In an attempt to get a handle on Windows 8 performance on this hardware, I installed SpeedFan 4.49.

Quick tip. Avoid crapware and get the download here.

SpeedFan isn't pretty, but it works well. I can monitor CPU, GPU and disk temperatures. It also keeps an eye on GPU voltage, CPU frequency, battery charge state, uptime and CPU load.

SpeedFan can also manually adjust your fan speeds. I'm not interested in that so much, but I thought I'd throw it out there.

In case you're wondering, Windows 8 doesn't run any cooler on this HP Pavilion g6 than Fedora 20 with either the proprietary Catalyst driver or the open Radeon driver with Radeon DPM activated.

Wed, 12 Feb 2014

'How to Sharpen Pencils': the documentary

All about the point:

HOW TO SHARPEN PENCILS from Pricefilms on Vimeo.

How I fixed my Fedora 20 system when it stalled before the display manager appeared

This is a rewrite of My Fedora 20 system dies for a day, but I find the culprit. I started the original entry before I figured out the solution, and I wanted to tell it chronologically. And so I do:

Ever since I got suspend/resume working in Fedora 20, I've been rebooting maybe once a week. That's because I love suspend/resume.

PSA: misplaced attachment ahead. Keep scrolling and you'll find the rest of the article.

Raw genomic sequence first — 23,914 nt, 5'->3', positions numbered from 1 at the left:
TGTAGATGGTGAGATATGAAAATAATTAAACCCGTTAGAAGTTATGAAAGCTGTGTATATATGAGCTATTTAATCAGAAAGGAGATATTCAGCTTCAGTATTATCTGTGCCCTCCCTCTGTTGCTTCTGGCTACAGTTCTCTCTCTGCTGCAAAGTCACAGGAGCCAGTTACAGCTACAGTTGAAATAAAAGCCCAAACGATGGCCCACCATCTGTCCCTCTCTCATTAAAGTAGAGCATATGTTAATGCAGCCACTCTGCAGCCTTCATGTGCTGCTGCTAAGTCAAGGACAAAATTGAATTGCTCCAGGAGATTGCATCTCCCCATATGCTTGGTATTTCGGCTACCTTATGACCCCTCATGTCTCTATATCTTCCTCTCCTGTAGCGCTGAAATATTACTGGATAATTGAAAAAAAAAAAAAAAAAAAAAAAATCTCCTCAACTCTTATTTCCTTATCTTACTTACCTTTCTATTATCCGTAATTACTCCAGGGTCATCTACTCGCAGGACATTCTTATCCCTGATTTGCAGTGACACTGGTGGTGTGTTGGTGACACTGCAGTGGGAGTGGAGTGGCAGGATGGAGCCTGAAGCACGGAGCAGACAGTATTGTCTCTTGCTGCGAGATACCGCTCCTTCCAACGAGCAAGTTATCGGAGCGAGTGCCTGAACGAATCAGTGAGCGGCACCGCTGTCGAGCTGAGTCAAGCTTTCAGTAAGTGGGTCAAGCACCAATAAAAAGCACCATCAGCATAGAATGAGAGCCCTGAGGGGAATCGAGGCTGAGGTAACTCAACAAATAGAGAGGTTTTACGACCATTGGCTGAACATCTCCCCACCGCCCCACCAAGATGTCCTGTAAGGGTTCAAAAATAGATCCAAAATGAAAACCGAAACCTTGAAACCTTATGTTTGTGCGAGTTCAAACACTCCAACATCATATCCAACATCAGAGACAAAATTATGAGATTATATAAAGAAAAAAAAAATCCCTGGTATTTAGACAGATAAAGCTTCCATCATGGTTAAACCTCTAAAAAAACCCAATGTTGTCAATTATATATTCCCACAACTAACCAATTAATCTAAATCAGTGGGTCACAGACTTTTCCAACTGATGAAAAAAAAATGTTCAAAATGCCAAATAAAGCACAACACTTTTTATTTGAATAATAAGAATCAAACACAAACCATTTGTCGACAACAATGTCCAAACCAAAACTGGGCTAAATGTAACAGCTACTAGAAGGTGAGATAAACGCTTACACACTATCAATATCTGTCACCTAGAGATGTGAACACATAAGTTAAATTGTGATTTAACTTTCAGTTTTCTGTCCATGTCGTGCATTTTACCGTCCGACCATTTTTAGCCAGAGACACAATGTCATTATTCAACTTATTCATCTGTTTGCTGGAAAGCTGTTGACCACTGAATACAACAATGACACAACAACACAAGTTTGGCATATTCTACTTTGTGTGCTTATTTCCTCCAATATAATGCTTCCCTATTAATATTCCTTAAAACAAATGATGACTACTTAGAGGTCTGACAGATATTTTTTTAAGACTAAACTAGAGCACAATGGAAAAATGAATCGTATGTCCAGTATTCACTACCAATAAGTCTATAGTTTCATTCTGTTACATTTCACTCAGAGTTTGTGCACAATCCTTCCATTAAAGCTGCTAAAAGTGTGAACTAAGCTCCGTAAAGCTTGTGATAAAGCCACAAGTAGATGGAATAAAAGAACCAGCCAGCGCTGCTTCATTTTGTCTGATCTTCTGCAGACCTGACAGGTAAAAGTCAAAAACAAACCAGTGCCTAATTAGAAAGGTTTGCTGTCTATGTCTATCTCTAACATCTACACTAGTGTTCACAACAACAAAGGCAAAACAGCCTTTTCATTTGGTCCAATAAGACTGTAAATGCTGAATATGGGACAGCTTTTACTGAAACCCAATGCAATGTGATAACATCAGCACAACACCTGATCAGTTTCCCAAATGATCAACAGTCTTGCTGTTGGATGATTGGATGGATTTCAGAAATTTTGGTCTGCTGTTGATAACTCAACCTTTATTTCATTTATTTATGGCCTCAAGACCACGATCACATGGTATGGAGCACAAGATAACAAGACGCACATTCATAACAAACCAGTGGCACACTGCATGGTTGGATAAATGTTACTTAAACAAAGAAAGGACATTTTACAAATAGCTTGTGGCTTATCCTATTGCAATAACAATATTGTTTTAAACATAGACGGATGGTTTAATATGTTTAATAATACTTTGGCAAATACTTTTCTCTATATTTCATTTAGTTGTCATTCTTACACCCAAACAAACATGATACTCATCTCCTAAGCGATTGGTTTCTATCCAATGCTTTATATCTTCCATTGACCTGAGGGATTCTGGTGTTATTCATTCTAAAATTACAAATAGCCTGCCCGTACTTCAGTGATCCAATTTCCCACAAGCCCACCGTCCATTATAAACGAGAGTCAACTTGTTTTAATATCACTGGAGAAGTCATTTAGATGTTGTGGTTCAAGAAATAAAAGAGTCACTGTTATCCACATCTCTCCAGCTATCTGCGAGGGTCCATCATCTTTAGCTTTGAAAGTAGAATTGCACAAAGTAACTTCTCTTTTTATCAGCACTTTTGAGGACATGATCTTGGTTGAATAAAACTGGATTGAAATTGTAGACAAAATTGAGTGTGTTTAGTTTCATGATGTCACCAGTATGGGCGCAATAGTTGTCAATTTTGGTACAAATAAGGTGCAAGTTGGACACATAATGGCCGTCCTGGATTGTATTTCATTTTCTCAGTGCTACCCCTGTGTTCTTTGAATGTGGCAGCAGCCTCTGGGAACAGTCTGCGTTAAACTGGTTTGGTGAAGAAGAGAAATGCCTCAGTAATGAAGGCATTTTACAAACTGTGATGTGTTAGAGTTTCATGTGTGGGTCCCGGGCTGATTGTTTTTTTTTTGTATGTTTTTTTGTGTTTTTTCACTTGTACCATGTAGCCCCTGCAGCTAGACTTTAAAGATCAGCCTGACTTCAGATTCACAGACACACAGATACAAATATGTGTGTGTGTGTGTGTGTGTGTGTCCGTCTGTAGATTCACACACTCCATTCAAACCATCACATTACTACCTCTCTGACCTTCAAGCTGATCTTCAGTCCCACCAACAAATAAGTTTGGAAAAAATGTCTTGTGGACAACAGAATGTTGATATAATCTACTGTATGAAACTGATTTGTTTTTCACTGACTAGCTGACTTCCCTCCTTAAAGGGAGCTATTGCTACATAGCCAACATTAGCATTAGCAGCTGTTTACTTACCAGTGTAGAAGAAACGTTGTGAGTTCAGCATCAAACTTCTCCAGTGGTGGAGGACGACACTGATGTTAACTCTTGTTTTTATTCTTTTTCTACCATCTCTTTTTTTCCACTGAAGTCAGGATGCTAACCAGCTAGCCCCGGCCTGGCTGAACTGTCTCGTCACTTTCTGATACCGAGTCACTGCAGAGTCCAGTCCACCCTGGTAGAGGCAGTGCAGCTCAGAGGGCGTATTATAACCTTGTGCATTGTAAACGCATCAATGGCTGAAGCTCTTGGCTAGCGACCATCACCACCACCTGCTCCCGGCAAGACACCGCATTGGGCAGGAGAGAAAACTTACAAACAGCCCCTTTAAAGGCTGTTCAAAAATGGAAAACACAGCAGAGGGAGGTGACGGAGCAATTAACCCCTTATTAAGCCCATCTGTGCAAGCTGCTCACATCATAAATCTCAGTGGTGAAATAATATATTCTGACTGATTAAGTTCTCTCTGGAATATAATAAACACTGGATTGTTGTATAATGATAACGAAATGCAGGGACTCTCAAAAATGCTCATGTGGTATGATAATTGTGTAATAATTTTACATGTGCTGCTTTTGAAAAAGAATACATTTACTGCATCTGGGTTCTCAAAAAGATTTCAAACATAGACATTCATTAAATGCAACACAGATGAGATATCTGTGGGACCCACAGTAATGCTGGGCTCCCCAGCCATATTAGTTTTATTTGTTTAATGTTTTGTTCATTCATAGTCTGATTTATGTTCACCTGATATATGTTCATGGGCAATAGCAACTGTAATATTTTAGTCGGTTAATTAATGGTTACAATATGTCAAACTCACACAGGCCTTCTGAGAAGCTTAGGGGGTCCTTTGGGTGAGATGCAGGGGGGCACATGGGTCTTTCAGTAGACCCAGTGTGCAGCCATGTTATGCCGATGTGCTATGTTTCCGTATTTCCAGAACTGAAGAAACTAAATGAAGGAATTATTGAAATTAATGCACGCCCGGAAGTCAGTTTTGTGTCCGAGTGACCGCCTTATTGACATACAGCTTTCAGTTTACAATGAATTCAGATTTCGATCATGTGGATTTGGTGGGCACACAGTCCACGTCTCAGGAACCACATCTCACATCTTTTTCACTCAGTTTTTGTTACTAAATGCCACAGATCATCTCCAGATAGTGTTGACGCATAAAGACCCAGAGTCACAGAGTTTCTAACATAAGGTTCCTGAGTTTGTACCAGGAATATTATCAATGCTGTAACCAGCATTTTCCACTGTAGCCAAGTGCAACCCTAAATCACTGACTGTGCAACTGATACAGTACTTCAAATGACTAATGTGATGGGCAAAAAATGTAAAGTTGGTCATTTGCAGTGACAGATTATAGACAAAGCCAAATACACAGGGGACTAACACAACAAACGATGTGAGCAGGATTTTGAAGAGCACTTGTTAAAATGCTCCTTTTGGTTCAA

I love being able to close to laptop lid to put the machine to sleep and open the lid to wake it up.

But since the battery was running low a few nights ago, I decided to do a full shutdown.

I turned the laptop on the next day, and it wouldn't boot into Fedora proper. I couldn't get to the login screen.

I was able to boot into rescue mode. All my files were there. They looked fine. That's the good news.

But when trying a normal boot, sometime during the process the machine just stalled. There was nothing I can do to get it to finish booting and give me either a console or desktop.

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Tue, 11 Feb 2014

The 3.13.2 Linux kernel is being built right now for Fedora 20

Keeping an eye on Koji, especially for the Linux kernel, is a great way to see when an update is imminent for Fedora.

Today I see that a 3.13.2 kernel is being built for Fedora 20. That means F20 users will start seeing it in their updates sometime in the near future.

You could always grab it early (though the build isn't completed at this particular moment). I'll wait. I just got 3.12.10, and I already invoked Radeon DPM (which will be turned on by default in 3.13.x), so there's no hurry.

Mon, 10 Feb 2014

My Fedora 20 system dies for a day, but I find the culprit

This entry has been rewritten as How I fixed my Fedora 20 system when it stalled before the display manager appeared. I recommend reading that version.

Update: After booting into runlevel 3 (putting the number 3 into the GRUB boot line), I had no trouble logging into a console. Then I attempted to start X, and the system stalled. It was fglrx/Catalyst that was keeping me from getting to the display manager.

I removed AMD Catalyst. The system started working again. But back under the open-source Radeon driver, the laptop was running 20 to 50 degrees hotter than with the proprietary Catalyst driver.